Valley law school bucks national trend with increasing enrollment
FRESNO, Calif. (KFSN) -- Law schools across the country are cutting faculty as enrollment continues to plunge, but one Valley institution is bucking that trend.
While some schools are offering buyouts and early-retirement packages to senior staff and are cancelling contracts with lower-level instructors, here in the Valley, enrollment is up and one Central California law school said it plans to expand as the population grows.
Cal Castaneda is a second year student at the San Joaquin College of Law.
"When I had this idea of law school I thought it was like "A Few Good Men" you can't handle the truth, but it's really not like that at all. It's really like a more hands on learning experience and understanding," said Castaneda.
The Valley resident said he was attracted to the college in Clovis because it's a small school with high standards and it has a history of educating local judges, lawyers and other legal professionals close to their homes.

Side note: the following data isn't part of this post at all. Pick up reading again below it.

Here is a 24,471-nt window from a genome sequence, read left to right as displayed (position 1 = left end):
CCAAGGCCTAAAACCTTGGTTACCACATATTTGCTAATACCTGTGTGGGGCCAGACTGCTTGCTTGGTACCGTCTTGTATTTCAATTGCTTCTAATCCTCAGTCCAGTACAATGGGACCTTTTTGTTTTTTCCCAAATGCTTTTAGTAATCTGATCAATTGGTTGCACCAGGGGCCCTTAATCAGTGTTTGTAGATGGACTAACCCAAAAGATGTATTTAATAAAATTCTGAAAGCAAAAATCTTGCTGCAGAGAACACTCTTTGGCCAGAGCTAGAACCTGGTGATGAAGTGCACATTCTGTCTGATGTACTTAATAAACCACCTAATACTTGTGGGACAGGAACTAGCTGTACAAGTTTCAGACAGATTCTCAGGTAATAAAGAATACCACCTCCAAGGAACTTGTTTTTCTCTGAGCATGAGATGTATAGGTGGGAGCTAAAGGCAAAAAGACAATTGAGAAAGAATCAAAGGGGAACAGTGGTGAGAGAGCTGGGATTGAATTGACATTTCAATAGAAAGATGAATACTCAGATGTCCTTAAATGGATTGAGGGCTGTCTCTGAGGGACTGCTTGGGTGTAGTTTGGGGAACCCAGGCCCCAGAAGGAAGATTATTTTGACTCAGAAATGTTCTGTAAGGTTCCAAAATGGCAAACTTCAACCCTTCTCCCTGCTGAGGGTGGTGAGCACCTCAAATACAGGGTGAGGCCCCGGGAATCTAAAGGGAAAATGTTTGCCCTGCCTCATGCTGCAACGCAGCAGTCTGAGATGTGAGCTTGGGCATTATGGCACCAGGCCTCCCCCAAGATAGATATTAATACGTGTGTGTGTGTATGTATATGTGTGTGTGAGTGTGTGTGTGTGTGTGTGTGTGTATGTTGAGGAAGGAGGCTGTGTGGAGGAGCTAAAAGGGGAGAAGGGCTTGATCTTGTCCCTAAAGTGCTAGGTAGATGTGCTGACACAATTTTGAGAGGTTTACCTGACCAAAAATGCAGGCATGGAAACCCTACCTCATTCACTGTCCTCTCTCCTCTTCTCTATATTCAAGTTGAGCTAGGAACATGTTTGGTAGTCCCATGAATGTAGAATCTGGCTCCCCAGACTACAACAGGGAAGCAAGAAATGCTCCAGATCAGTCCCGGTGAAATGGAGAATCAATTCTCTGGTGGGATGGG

"I intend to stay here and I want to be a part of the Central Valley legal community particularly because I'm from Sanger and I'd like to take it back to Sanger, the rural communities," added Castaneda.
Apparently he's not alone. This year, attendance is up by about 10 percent. A statistic dean Janice Pearson attributes to the high number of students who pass the bar exam and are employed within their first year of graduating.
"Couple that with the fact that tuition is about half of what it is at major institutions around the United States, particularly in California," said Pearson.
She says diversity is also a contributing factor. Not only amongst the students and staff, but the fields students have identified interest in studying.
"People are beginning to understand that the skills they acquire in law school can be used in a number of different environments. Plus there's a growing interest in copyright and patent law, a growing interest in online gaming," added Pearson.
Students like Cal Castaneda said it doesn't hurt having professionals like local attorneys and sitting judges on the staff.
"Like for example, I'm taking evidence so he can tell me from his perspective as a judge what he thinks is going to be relevant or irrelevant and it adds another level of understanding and comprehension that we wouldn't be able to get from a textbook," said Castaneda.
This year San Joaquin College of Law competed against top law schools like Berkeley, Davis and Hastings to take home the trophy in the California moot court competition. A contest school leaders say will also help put the local law school on the map.
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